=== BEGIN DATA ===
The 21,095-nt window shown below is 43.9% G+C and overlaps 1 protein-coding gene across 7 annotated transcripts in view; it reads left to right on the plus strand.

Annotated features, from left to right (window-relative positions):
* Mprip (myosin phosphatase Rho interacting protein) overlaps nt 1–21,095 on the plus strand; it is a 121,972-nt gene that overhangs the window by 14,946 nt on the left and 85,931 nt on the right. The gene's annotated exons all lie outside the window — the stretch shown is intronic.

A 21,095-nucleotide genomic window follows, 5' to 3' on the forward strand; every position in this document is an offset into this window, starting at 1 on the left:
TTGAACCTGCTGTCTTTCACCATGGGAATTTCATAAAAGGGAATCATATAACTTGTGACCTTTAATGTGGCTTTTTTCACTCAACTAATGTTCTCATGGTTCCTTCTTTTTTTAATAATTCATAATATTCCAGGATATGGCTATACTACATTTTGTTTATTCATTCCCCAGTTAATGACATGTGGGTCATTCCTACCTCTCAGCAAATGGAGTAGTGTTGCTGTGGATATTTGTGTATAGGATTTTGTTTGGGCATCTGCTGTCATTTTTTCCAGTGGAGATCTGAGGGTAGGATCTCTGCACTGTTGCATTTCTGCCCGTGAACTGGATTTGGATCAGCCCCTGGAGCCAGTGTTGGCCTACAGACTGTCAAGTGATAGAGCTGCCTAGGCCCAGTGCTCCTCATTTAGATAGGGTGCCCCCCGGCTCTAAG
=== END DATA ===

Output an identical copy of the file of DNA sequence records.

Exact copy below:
The 21,095-nt window shown below is 43.9% G+C and overlaps 1 protein-coding gene across 7 annotated transcripts in view; it reads left to right on the plus strand.

Annotated features, from left to right (window-relative positions):
* Mprip (myosin phosphatase Rho interacting protein) overlaps nt 1–21,095 on the plus strand; it is a 121,972-nt gene that overhangs the window by 14,946 nt on the left and 85,931 nt on the right. The gene's annotated exons all lie outside the window — the stretch shown is intronic.

A 21,095-nucleotide genomic window follows, 5' to 3' on the forward strand; every position in this document is an offset into this window, starting at 1 on the left:
TTGAACCTGCTGTCTTTCACCATGGGAATTTCATAAAAGGGAATCATATAACTTGTGACCTTTAATGTGGCTTTTTTCACTCAACTAATGTTCTCATGGTTCCTTCTTTTTTTAATAATTCATAATATTCCAGGATATGGCTATACTACATTTTGTTTATTCATTCCCCAGTTAATGACATGTGGGTCATTCCTACCTCTCAGCAAATGGAGTAGTGTTGCTGTGGATATTTGTGTATAGGATTTTGTTTGGGCATCTGCTGTCATTTTTTCCAGTGGAGATCTGAGGGTAGGATCTCTGCACTGTTGCATTTCTGCCCGTGAACTGGATTTGGATCAGCCCCTGGAGCCAGTGTTGGCCTACAGACTGTCAAGTGATAGAGCTGCCTAGGCCCAGTGCTCCTCATTTAGATAGGGTGCCCCCCGGCTCTAAG